You could not realistically say that x86-86 superceded x86, period. Difference between 8086 CPU architectures and 80386 architecture is much bigger than difference between 80386 and IA32e.

You can either claim that Intel successfully replaced it's 80386 architecture with it's 80286 architecture and then again with it's 80386 architecture which AMD then replaced with it's x86-64 architecture or you must accept that x86-64 is just a version of x86, nothing more. One of the most important changes which happened with switch from -march=i386 to -march=x86-64 was introduced not by AMD in Athlon64, but by Intel in Pentium4, after all.

Indeed, Wikipedia includes x86-64 into the following list of x86 extensions: X87 FPU, MMX, 3DNow!, SSE, PAE, x86 virtualization. And this is correct and proper characterization of x86-64 IMNSHO.

The CHERI capability model: Revisiting RISC in an age of risk (Light Blue Touchpaper)

Posted Jul 5, 2014 19:23 UTC (Sat) by roblucid (subscriber, #48964) [Link]

I can, understand this. Yes, it's similiar for compatability reasons to i386.. but it is different, IA32 was 32bits. Now we are on 64bit AMD, with a whole load more registers, it's NOT the Itanic IA64, end of and your comments about Pentium4 seem to involve re-writing history, as it was the Opteron which introduced x86-64. :)

Now read this.. enjoy, if you don't believe this one, just do some more digging until you're convinced - http://www.theinquirer.net/inquirer/news/1010366/linus-to...

The CHERI capability model: Revisiting RISC in an age of risk (Light Blue Touchpaper)

Posted Jul 5, 2014 23:38 UTC (Sat) by khim (subscriber, #9252) [Link]

Yes, it's similiar for compatability reasons to i386.. but it is different, IA32 was 32bits.

Sure. But 80286 and 8086 were 16bit while 80386 was 32bit so why 80386 is considered an x86 and Opteron is suddenly not an x86?

If switch from 16bit CPU to 32bit CPU is not considered a new architecture then switch from 32bit CPU to 64bit CPU should not treated as such. Or else we'll be forced to treat Pentium!!! with it's new SSE a new architecture which makes no sense whatsoever since it's basically a minor alteration of Pentium II. Heck, AVX-512 doubled number of SIMD registers and made them larger as well—yet it's still considered an x86, not something new!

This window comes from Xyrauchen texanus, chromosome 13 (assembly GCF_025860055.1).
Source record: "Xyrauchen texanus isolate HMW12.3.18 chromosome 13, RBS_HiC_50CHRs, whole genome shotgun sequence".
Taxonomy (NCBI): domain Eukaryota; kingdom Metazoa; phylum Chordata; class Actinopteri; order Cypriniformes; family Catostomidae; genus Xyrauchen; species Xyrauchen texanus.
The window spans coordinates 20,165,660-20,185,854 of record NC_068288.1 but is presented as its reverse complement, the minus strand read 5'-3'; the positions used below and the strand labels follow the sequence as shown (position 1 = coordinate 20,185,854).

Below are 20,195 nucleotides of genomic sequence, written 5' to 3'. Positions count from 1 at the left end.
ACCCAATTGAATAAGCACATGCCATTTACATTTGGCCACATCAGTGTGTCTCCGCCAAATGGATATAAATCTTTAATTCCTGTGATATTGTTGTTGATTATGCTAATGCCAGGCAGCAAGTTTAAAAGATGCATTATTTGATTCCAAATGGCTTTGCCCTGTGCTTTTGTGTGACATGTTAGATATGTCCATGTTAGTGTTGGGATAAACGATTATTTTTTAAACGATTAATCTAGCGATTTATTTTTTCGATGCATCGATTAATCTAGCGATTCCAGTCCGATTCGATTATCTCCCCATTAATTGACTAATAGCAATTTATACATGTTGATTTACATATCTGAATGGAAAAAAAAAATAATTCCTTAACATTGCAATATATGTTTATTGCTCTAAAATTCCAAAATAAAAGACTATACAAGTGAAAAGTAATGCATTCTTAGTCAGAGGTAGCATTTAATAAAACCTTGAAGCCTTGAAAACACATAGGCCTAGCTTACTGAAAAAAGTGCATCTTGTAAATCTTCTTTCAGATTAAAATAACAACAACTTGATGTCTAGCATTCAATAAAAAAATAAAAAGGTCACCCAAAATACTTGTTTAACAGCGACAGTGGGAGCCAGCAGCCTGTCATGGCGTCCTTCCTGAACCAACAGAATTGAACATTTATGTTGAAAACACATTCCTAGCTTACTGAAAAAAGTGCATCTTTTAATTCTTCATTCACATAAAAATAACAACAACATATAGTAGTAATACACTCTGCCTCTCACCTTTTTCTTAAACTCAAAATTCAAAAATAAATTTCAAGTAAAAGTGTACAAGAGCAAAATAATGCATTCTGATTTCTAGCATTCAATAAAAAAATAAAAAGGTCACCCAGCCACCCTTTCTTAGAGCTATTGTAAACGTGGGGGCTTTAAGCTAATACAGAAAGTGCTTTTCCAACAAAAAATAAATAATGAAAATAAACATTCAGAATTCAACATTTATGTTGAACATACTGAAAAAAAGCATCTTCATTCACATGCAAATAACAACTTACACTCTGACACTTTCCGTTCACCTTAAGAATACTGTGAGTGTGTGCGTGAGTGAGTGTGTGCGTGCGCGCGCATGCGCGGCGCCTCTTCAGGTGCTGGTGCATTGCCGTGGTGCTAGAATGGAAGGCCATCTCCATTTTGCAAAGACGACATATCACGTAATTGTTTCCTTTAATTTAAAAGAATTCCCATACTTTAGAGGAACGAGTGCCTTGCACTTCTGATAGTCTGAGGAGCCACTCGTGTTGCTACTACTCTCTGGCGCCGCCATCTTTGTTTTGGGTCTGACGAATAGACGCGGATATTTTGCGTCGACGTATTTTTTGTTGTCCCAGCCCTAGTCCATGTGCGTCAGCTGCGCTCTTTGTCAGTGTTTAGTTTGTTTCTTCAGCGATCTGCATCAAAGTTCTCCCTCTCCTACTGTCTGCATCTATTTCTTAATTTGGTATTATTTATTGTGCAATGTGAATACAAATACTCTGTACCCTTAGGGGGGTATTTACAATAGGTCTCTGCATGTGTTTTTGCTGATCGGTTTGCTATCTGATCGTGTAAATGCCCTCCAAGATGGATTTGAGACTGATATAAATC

Now we are on 64bit AMD, with a whole load more registers,

Wow. What an achievent. Sorry, but it's very similar to the introduction of SIB byte in 80386. Which instead of two base registers (BX and BP) and two index registers (SI and DI) gave us eight (with some limitations for ESP). This was quite nice change, but of course it was not a new architecture.

end of and your comments about Pentium4 seem to involve re-writing history, as it was the Opteron which introduced x86-64.
Sure, Operon (not Athlong64, my bad) introduced x86-64 architecture, I never said otherwise. But significant difference between -march=i386 to -march=x86-64 is the use of FPU in -march=i386 mode and SSE2 in -march=x86-64 mode. SSE2 registers and the appropriate instructions were introduced in Pentium4, not in Opteron.

Thus yes, AMD introduced valuable extension for the x86 architecture, obviously, no one says it's not true. But to say that it introduced the whole new architecture… nope, didn't happen. It's still good old x86—both internally and externally.

The CHERI capability model: Revisiting RISC in an age of risk (Light Blue Touchpaper)

Posted Jul 6, 2014 6:31 UTC (Sun) by roblucid (subscriber, #48964) [Link]

If you look at the examples you give from point of view of what style assembly instructions a compiler generates, you'll see similarities.

If you look at things from point of view of memory model, what C source code compiles and runs, you'll see differences.

The modern x86-64, 64bit ABI is down to AMD it's NOT Intel's idea and no amount of hair splitting changes that.

The CHERI capability model: Revisiting RISC in an age of risk (Light Blue Touchpaper)

Posted Jul 6, 2014 9:50 UTC (Sun) by khim (subscriber, #9252) [Link]

The modern x86-64 is a minor tweak on top of the existing Intel-produced architecture. No amount of handwaving will change that fact.

The claim that AMD “invented” “new” x86-64 architecture is as ridiculous as claim that Benigno Castiglione built Duomo di Milano at the end of last century. Sure, he did some work on it, but his additions were relatively minor and not really all that significant. All the important decisions were made centuries before. Even more ridiculous look the claim that x86-64 superceded an x86: it's continuation of the very same thing! How could one supercede itself? The fact that for once AMD invented something which Intel also adopted (it tried many times: 3DNow!, XOP and so on, but was ignored both by Intel and programmers for the most part) is commendable, but it does not suddenly make an x86-64 a new architecture which could superceded x86. It's still the same old Duomo di Milano x86, just with some modern tweaks.

The CHERI capability model: Revisiting RISC in an age of risk (Light Blue Touchpaper)

Posted Jul 6, 2014 10:26 UTC (Sun) by PaXTeam (guest, #24616) [Link]

> The modern x86-64 is a minor tweak on top of the existing Intel-produced architecture. No amount of handwaving will change that fact.

heh, 'minot tweak' (do you have any clue about amd64?) and handwaving. amd64 is a new arch, no question about it, even according to intel, just read the titles of their own manuals: http://www.intel.com/content/www/us/en/processors/archite....

The CHERI capability model: Revisiting RISC in an age of risk (Light Blue Touchpaper)

Posted Jul 6, 2014 12:35 UTC (Sun) by khim (subscriber, #9252) [Link]